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Dr. Gonsalves explains delay in awarding scholarships


The award of scholarships granted to outstanding students in the Cambridge GCE A’ Level Examinations and the CXC Caribbean Advanced Proficiency Examination (CAPE) has been delayed.{{more}}

Addressing the issue on Wednesday, September 23rd, 2009, at a press conference held at Cabinet Room, Prime Minister Dr. Ralph Gonsalves said when he inquired about the reason for the delay a week ago, Laura Browne, Permanent Secretary in the Ministry of Education, informed him that the Ministry had not received the rankings from CAPE.

“They said that there is somebody who normally deals with the rankings and transmits them. That person was away and the person who is there who is supposed to do it just hadn’t done it and sent it to her,” the Prime Minister explained.

He noted that previously, when students sat the Cambridge GCE A’ Levels only, once Cambridge sent their rankings, students were awarded within a shorter time frame.

“But now people doing CAPE subjects with the Caribbean Examination Council…and that same individual would be doing some subjects at GCE A’ Levels. So you get the rankings coming out of the GCE A’ Levels, but you have to get the rankings for the CAPE subjects and then the Ministry, they have their committee and then they put them together,” Gonsalves explained.

He said he planned to ask the Minister of Education during the meeting of Cabinet to give an update on the issue.

“Because I want for the successful students to get their $500 and I want the people to know who (are the recipients of) National Scholarships,” said Gonsalves.

Last year 10 National Scholarships were offered, along with other scholarships, including special science scholarships, and bursaries, totalling 33.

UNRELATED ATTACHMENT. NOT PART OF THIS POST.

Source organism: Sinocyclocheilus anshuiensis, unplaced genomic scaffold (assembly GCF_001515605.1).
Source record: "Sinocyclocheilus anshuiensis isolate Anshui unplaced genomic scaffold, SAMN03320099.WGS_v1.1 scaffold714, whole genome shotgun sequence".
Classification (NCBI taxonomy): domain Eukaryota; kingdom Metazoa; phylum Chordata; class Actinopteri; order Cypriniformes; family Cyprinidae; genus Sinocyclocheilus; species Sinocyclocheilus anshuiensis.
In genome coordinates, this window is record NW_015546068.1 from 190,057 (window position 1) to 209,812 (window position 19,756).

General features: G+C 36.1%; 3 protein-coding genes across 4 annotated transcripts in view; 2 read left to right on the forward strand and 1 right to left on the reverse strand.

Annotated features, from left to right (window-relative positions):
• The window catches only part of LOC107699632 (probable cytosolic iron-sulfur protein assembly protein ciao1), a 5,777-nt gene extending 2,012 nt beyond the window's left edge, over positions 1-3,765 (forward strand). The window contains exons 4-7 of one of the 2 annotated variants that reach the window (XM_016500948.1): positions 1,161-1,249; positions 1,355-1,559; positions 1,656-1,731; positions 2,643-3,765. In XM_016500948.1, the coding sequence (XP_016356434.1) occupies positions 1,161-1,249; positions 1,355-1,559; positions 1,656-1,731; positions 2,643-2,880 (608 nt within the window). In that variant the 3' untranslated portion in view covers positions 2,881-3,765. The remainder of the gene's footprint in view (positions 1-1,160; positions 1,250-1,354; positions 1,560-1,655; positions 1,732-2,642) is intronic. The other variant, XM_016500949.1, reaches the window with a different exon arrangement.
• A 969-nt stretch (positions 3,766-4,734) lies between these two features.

Gonsalves said there has also been a delay in the distribution of the $500 awarded to successful students in the Caribbean Secondary Education Certificate (CSEC) examinations. “The Government did not want to award those who were successful in the CSEC and leave back those who were successful in the A’ Levels,” said the Prime Minister.

Meanwhile, Gonsalves said last week, Girlyn Miguel, Minister of Education, made a request of him to have a policy decision about admitting more students to the Technical College.

In 2008, the institution had an intake of approximately 250 students. However, this figure was increased to 480 students in 2009, bringing the institution’s population to over 700 students.

Even with the large intake, Gonsalves said, there is an additional 220 students who have the necessary grades for acceptance.

“In this economic climate, where things are challenging, I asked them to send me a budget as what it will cost to bring in those students. They said $1.2 million, and I gave the approval,” said Gonsalves, explaining that on Tuesday, he had a detailed discussion with his Director General of Finance and Planning for the allocation of the money. (HN)